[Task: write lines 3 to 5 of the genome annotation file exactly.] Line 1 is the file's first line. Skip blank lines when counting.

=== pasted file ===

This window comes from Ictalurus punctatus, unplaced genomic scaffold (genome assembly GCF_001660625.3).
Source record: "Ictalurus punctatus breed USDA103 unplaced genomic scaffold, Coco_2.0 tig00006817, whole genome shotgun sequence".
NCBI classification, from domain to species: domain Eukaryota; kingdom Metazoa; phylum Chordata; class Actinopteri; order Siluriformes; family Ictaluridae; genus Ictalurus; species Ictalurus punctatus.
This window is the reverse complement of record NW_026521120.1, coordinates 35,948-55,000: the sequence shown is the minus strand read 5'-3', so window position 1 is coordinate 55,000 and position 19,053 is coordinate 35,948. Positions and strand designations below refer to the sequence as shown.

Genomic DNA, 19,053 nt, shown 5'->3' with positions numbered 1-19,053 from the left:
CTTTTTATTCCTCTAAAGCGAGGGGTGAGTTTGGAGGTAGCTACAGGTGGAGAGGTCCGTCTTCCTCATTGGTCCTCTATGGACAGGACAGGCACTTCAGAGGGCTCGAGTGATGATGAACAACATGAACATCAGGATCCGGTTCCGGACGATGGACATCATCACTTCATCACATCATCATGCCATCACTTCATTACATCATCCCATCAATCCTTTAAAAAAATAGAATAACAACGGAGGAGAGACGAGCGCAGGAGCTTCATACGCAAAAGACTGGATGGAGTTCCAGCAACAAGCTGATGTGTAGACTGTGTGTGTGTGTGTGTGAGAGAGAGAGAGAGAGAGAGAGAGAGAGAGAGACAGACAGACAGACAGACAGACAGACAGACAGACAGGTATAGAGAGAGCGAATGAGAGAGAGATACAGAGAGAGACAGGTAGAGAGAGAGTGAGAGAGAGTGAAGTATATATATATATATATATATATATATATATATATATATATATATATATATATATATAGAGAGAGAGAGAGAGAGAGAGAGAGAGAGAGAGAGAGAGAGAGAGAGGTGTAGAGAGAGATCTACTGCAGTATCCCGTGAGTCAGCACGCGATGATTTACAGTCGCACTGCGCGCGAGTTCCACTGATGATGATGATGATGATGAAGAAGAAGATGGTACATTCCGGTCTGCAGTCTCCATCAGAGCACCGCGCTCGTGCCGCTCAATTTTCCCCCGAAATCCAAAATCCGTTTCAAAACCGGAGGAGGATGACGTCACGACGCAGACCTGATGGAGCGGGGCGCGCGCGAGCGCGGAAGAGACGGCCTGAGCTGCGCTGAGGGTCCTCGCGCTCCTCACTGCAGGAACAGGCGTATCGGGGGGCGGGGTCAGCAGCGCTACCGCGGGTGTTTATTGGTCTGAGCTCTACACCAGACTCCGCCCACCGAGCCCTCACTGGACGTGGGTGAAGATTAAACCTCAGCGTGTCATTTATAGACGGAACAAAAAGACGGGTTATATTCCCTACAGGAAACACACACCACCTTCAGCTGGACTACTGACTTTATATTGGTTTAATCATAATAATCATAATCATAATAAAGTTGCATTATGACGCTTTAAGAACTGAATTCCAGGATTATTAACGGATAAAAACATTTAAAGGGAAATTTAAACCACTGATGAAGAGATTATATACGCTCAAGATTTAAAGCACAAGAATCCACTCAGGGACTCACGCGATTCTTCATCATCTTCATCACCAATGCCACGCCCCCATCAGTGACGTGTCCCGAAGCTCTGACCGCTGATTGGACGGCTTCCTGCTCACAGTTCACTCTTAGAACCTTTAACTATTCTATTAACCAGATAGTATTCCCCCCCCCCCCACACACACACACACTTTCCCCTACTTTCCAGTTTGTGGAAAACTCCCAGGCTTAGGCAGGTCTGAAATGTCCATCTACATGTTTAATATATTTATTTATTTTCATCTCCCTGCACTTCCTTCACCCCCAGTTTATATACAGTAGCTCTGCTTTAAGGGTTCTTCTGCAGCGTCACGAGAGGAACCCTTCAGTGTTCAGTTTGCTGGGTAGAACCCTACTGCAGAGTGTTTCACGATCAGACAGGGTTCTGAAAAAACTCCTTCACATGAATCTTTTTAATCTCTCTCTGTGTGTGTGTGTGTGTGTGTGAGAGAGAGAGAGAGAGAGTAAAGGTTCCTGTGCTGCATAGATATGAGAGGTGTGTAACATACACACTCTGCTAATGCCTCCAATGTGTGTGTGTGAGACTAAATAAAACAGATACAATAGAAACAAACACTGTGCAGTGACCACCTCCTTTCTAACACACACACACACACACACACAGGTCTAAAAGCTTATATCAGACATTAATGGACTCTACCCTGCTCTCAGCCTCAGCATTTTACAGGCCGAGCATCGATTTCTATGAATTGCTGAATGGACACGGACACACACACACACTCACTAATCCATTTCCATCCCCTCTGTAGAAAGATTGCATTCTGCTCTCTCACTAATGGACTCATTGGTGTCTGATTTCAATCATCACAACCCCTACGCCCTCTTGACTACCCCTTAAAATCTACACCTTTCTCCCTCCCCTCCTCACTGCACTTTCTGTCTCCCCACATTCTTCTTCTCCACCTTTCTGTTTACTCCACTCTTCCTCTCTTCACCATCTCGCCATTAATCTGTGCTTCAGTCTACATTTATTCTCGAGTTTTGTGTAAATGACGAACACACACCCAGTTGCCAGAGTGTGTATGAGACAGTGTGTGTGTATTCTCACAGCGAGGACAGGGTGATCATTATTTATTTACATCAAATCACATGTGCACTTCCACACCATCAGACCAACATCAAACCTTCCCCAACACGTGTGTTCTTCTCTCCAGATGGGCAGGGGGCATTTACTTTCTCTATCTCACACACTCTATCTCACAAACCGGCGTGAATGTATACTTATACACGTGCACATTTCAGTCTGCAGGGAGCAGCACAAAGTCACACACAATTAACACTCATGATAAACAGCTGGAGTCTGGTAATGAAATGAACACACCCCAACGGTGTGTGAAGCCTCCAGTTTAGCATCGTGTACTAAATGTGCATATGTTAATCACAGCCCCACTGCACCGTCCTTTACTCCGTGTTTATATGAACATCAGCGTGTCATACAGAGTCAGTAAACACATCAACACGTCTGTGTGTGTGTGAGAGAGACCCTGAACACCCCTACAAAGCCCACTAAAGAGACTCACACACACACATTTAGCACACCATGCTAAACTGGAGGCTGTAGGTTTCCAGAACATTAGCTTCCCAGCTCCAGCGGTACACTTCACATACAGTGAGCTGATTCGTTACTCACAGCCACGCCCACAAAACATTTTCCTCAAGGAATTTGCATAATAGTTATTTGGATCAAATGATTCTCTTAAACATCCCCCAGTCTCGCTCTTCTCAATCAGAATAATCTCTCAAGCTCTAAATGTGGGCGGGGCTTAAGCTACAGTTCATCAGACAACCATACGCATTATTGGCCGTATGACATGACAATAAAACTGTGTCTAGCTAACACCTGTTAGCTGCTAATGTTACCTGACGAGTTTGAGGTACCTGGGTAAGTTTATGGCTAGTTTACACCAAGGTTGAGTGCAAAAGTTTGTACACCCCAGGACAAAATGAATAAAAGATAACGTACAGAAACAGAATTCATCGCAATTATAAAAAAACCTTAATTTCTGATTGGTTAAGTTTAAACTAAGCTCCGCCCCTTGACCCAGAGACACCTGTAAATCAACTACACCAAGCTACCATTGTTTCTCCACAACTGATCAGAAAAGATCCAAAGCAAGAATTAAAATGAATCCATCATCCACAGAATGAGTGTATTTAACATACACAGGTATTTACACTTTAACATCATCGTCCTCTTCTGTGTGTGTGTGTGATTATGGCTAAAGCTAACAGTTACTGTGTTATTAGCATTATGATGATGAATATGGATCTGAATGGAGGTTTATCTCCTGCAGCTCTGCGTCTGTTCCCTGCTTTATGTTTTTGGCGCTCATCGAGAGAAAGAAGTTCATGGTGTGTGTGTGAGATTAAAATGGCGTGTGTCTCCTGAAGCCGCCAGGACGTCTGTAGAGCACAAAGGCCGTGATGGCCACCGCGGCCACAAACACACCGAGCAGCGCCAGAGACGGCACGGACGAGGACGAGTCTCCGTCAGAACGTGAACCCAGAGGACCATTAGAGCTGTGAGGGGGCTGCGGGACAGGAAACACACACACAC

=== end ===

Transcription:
NCBI classification, from domain to species: domain Eukaryota; kingdom Metazoa; phylum Chordata; class Actinopteri; order Siluriformes; family Ictaluridae; genus Ictalurus; species Ictalurus punctatus.
This window is the reverse complement of record NW_026521120.1, coordinates 35,948-55,000: the sequence shown is the minus strand read 5'-3', so window position 1 is coordinate 55,000 and position 19,053 is coordinate 35,948. Positions and strand designations below refer to the sequence as shown.

Genomic DNA, 19,053 nt, shown 5'->3' with positions numbered 1-19,053 from the left: